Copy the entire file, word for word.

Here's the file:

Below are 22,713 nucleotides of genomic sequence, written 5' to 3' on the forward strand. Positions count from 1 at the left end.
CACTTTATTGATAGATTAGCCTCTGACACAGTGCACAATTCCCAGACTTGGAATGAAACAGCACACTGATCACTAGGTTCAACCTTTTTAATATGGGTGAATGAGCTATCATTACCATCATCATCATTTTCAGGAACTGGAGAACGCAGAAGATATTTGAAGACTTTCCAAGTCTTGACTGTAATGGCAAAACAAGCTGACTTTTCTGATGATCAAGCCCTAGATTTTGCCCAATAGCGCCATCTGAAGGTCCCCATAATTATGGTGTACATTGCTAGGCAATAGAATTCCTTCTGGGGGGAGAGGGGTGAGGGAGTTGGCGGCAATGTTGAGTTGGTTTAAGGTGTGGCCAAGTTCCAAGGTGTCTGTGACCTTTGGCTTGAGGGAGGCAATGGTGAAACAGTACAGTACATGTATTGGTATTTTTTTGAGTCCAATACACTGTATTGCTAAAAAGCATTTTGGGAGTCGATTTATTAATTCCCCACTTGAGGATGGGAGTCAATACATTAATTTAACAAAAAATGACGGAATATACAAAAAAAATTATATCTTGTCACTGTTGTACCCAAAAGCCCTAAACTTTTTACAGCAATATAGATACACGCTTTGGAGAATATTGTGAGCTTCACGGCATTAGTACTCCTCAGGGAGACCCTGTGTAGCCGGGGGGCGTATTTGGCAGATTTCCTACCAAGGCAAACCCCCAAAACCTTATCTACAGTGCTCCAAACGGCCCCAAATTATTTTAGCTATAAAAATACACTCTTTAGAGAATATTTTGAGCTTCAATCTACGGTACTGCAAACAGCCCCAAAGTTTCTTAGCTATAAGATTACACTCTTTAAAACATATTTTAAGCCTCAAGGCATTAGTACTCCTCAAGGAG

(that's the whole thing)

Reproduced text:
Below are 22,713 nucleotides of genomic sequence, written 5' to 3' on the forward strand. Positions count from 1 at the left end.
CACTTTATTGATAGATTAGCCTCTGACACAGTGCACAATTCCCAGACTTGGAATGAAACAGCACACTGATCACTAGGTTCAACCTTTTTAATATGGGTGAATGAGCTATCATTACCATCATCATCATTTTCAGGAACTGGAGAACGCAGAAGATATTTGAAGACTTTCCAAGTCTTGACTGTAATGGCAAAACAAGCTGACTTTTCTGATGATCAAGCCCTAGATTTTGCCCAATAGCGCCATCTGAAGGTCCCCATAATTATGGTGTACATTGCTAGGCAATAGAATTCCTTCTGGGGGGAGAGGGGTGAGGGAGTTGGCGGCAATGTTGAGTTGGTTTAAGGTGTGGCCAAGTTCCAAGGTGTCTGTGACCTTTGGCTTGAGGGAGGCAATGGTGAAACAGTACAGTACATGTATTGGTATTTTTTTGAGTCCAATACACTGTATTGCTAAAAAGCATTTTGGGAGTCGATTTATTAATTCCCCACTTGAGGATGGGAGTCAATACATTAATTTAACAAAAAATGACGGAATATACAAAAAAAATTATATCTTGTCACTGTTGTACCCAAAAGCCCTAAACTTTTTACAGCAATATAGATACACGCTTTGGAGAATATTGTGAGCTTCACGGCATTAGTACTCCTCAGGGAGACCCTGTGTAGCCGGGGGGCGTATTTGGCAGATTTCCTACCAAGGCAAACCCCCAAAACCTTATCTACAGTGCTCCAAACGGCCCCAAATTATTTTAGCTATAAAAATACACTCTTTAGAGAATATTTTGAGCTTCAATCTACGGTACTGCAAACAGCCCCAAAGTTTCTTAGCTATAAGATTACACTCTTTAAAACATATTTTAAGCCTCAAGGCATTAGTACTCCTCAAGGAG